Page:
WASHINGTON: Sigh. The mystery is gone. After we posted our story (and our slight puzzlement) on the call by the three-star commander of Air Forces Central Command (AFCENT) for info on US space capabilities, and adversary threats, to come out from “behind the green door,” we got schooled about the real meaning of the phrase.
Several Breaking D readers of current and past Air Force affiliation tweeted or emailed us to make sure we understood that the phrase used Sept. 9 by AFCENT Commander Lt. Gen. Joseph Guastella is service slang for programs classified above ‘top secret,’ and had nothing to do with any movies or taverns.
“I suspect that someone has told you by now, but the ‘Green Door’ in your article is how many people in the Air Force refer to classified (especially special access protected – SAP – information),” wrote one amused former Pentagon official with long-standing ties to the ‘black’ world.
This official said the phrase “stems from the office at the Air Force Personnel Center (AFPC) that handles all SAP assignments, such as assignments to the NRO, program offices like the B-21, the RCO, and Area 51. That special office historically had a green door (last time I was there it was back to basic brown). So while it might be fun to allude to other possible origins of the term, it’s unfortunately, pretty mundane.”
But guess what? The phrase actually has a much longer national security and military pedigree as a euphemism for secret. Oh yes, we at Breaking D are delving into a murky realm that is not usually covered by defense publications: semantics and etymology, the study of the meaning and the origin of words and phrases including idioms. Even though that AFPC door may have been painted green simply because it was the only paint found in the janitorial closet at the time, the phrase “behind the green door” — and its connotations of both secrecy and illicit activity — has a history that predates the US Air Force.
As we reported in our original story, one of the earliest references we could find — OK, that we could find in a five-minute Google search while racing towards deadline — to a ‘green door’ that protected secrets was the Green Door Tavern in Chicago. It was originally established in 1921 as a speakeasy, and is still going strong as a legal establishment selling alcoholic beverages and food too. Apparently, many speakeasies back in the bad old days of Prohibition painted their doors green to signal to prospective customers.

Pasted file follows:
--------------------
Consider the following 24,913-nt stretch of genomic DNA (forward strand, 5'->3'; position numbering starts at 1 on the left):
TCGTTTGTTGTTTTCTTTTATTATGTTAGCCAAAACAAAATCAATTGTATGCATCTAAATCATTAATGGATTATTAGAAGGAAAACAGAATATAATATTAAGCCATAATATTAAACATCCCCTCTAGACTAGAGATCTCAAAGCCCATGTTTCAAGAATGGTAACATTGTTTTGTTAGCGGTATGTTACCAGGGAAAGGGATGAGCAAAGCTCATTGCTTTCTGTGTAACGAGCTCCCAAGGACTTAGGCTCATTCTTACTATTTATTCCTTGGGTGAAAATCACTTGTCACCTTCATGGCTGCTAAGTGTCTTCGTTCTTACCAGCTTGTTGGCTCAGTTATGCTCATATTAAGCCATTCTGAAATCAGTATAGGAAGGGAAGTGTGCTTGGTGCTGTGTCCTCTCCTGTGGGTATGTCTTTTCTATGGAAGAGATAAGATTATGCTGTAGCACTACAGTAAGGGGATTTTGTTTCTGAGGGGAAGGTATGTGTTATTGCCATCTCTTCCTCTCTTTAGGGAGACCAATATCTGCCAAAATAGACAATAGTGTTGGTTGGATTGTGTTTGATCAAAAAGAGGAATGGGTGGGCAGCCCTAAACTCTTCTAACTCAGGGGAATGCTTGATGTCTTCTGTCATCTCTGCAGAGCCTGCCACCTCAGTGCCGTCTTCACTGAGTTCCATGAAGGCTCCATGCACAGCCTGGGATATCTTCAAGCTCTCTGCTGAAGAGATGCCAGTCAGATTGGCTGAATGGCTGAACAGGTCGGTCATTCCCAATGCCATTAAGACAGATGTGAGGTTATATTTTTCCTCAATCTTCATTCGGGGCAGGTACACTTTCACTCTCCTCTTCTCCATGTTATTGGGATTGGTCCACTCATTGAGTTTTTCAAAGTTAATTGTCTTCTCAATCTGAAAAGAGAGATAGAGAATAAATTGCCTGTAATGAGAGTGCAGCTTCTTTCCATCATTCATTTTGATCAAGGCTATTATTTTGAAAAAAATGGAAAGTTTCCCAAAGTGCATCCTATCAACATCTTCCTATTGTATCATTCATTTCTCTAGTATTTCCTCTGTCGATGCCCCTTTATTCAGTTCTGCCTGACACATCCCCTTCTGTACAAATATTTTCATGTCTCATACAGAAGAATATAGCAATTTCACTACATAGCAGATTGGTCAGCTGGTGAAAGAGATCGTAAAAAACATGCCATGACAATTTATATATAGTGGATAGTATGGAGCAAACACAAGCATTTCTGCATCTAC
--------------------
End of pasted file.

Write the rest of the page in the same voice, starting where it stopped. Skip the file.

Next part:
But the late, great William Safire, in a 2004 column in the New York Times Magazine (that we found in another Google search after slapping our foreheads because we recalled Safire’s obsession with etymology), explained the original military-related usage. He traced the term back to spies and spy catchers at Bletchley Park during Britain’s World War II efforts to break Germany’s Enigma code.
Safire also mentioned our other two references: the 1956 song called “The Green Door,” about a secret music club; and the (in)famous 1972 film “Behind the Green Door,” which according to Safire, ushered in “the golden age of porn” in the US. (FYI, Amazon Prime TV is airing its third season of The Deuce, nominated for a Golden Globe and starring James Franco, about an adult filmmaker in Manhattan during that era.)
What Safire did not note was another tangential relationship between the film and the military, unearthed by one intrepid Breaking D reader and passed along. “Behind the Green Door” producers were the flamboyant, and tragic, Mitchell brothers James and Artie. Artie spent time in the Army, but — at least as far as we know — the family had no relation to the flamboyant ‘father’ of the Air Force, Billy Mitchell. And even that tiny connection has led us and our source to speculate about whether the film’s name might actually have stemmed from the military slang (instead of the other way around).
But, in the end, no matter. Safire’s masterful history goes on to explain the ultimate source of the phrase, at least that he could find. In 1906, O. Henry (nee: William Sydney Porter) wrote a short story titled “The Green Door.” It was a musing on the human need to embrace “the twin spirits of Romance and Adventure,” according to Safire.
Romance and adventure. Somehow, someway, those concepts got caught up with spycraft in British and American military culture. All you fans (that includes us) of author John le Carre and his fictional hero (anti-hero?) George Smiley may rightly object to the idea that intelligence work is romantic. But, we at Breaking D would argue that it’s completely fair to call it an ‘adventure.’